My words

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I reread my notes from my novel. Wow, there is a lot of information there – clothing styles, political alliances, modes of transportation, religious expectations, phases of the moon and more and more. And still I have blank spaces in my story. I am beginning to feel bogged down by research and frustrated by my lack of writing, familiar feelings, unfortunately. So I am going to set aside the research for a while, be okay with the blank spaces and star putting words on the page. They may not be perfect words but at least I won’t have a blank white page.

Next week, I will discuss my progress. My goal is seven new pages (no editing previously written ones). For now, I think I need to get up the courage to share some of what I have written already. So I am including a selection from a defining moment in Rosaline’s life. Let me know what you think in the comments!

 

Catalina’s scream cut the air. Rosaline’s attention snapped back to the shoreline just in time to see her sister being pulled down the river. Rosaline rushed to the water, flinging herself in the current and letting it drag her through the water.  The little girl’s head bobbed in the water ahead of her. Rosaline’s limbs, cold from her first crossing, felt as though they were weighing her down rather than propelling her forward. Rosaline kept swimming, watching for her sister’s flailing arms and calling her name. The river narrowed and the current increased in speed. Rocks jutted out of the water. Rosaline could no longer see or hear her sister. She was battered against the stones. Her head slipped beneath the water. She broke to the surface for a moment before being pulled under again. Rosaline pushed against a rock toward what she hoped was the surface. She gasped for breath as she came up into the air; Rosaline pulled herself from the river and collapsed.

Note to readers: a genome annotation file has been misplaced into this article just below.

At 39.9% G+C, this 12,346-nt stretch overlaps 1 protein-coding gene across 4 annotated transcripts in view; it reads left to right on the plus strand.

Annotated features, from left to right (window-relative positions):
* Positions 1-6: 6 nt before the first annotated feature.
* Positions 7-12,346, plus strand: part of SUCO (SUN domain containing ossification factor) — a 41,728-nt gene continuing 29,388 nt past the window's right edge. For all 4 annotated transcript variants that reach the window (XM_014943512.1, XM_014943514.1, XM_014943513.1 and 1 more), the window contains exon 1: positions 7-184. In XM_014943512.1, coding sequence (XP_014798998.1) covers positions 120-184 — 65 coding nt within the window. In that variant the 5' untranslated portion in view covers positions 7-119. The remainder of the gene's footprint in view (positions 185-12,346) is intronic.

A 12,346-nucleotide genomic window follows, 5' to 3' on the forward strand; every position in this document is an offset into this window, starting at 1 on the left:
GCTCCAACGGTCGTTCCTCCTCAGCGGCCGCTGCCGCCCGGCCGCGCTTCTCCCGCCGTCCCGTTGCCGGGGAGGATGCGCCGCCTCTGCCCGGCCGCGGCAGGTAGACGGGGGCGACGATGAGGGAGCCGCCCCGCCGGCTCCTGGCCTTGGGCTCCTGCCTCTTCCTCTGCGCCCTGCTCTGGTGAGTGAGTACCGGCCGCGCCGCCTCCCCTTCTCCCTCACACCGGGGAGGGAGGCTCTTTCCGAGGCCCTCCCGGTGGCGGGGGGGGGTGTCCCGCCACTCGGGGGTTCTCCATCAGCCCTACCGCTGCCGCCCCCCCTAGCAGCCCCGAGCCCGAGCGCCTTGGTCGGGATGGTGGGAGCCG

Rosaline’s arm throbbed, a painful assurance that she was still alive. She slowly opened her eyes. She was in her own room, the curtains drawn, a candle flickering on the side table. She tried to lift her head.
“Shhh, you must not try to move, though I am relieved to see you awake,” Maria appeared beside her bed, checking her covers, pressing a cool cloth against her head. Rosaline shifted her gaze to Maria’s worried face. She tried to speak her sister’s name but only a thin whisper past her lips.
“Have a drink.” The cool liquid soothed her throat as she drank, but even that small act depleted her strength.
“Catalina.”
“Rest,” Maria said, tucking the blankets around Rosaline. Rosaline’s head began to throb like her arm. Did they not know that Catalina was missing? Where was her sister? White flashed before her eyes. The rush of the water sounded in her ears and then all was black once more.

The sun was shining on her bed the next time Rosaline opened her eyes. Her arm and head no longer hurt, so she propped herself up.
“You’re awake.” Her mother’s voice drew her eyes to the window. Alma’s dark silhouette turned; Rosaline could not see her face.
“Where is—”
“Do not speak,” Alma sharply cut off Rosaline’s question. “You have been sleeping for five days. How could you let her near the water? How could you let her fall in?”
“I tried—”
“I told you not to speak!” Alma rushed to the bedside, “We found her not 15 feet from where you lay. Her face blue. Her leg twisted. Her hands bloody and torn.” Alma’s face, now close to Rosaline’s, was pale. Her eyes were red and puffy. “You were supposed to protect her,” Alma said, pushing away from the bed and walking toward the door.
“Mama.”
Alma froze. Without looking back she replied, “I only had one daughter, and I buried her yesterday.” Alma stepped from the room, closing the door on the anguished cries coming from inside

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